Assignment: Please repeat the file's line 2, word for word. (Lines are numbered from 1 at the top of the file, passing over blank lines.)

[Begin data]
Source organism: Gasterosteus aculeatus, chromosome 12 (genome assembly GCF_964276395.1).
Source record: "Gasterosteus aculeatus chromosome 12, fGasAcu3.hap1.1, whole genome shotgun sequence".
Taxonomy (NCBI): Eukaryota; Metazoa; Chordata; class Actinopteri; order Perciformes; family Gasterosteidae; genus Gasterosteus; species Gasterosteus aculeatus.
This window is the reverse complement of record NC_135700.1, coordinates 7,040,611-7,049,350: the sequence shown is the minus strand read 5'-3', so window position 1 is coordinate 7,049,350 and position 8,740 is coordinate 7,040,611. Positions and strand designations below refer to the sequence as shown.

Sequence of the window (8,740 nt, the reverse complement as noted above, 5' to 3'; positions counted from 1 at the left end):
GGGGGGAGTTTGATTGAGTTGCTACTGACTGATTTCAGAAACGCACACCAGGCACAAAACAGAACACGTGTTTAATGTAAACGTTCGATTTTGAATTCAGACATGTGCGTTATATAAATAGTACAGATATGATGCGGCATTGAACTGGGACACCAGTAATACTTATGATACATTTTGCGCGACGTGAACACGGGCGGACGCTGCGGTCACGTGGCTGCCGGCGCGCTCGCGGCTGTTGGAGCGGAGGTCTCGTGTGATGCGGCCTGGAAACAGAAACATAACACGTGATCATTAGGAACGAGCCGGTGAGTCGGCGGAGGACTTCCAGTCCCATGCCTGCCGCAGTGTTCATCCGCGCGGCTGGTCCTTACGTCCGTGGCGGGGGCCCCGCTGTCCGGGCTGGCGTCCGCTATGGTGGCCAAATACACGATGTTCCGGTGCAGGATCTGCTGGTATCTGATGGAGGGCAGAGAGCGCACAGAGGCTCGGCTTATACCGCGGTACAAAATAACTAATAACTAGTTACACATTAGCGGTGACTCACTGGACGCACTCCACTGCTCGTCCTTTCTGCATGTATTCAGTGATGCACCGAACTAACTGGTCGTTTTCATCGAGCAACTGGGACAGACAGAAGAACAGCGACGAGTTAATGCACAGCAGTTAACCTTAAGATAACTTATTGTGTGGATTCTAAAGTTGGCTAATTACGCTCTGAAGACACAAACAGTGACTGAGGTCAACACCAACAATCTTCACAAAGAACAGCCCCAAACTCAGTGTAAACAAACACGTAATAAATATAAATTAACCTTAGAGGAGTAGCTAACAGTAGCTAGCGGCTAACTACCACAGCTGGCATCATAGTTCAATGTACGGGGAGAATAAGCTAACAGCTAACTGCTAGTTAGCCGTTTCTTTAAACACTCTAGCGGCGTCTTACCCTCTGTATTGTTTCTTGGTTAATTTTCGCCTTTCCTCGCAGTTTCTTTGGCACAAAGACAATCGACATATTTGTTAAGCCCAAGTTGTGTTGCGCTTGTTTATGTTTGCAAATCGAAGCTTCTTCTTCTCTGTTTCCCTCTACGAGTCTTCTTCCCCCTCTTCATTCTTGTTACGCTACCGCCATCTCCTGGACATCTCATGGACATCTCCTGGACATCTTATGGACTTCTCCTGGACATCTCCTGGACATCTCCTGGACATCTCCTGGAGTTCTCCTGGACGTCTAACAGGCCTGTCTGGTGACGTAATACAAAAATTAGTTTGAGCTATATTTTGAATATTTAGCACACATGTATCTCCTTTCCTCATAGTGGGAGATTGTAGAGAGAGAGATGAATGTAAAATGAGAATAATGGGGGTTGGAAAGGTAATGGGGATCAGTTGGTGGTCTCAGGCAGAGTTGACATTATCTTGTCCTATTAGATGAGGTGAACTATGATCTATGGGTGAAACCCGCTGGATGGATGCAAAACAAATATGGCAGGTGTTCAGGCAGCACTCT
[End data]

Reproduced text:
Source record: "Gasterosteus aculeatus chromosome 12, fGasAcu3.hap1.1, whole genome shotgun sequence".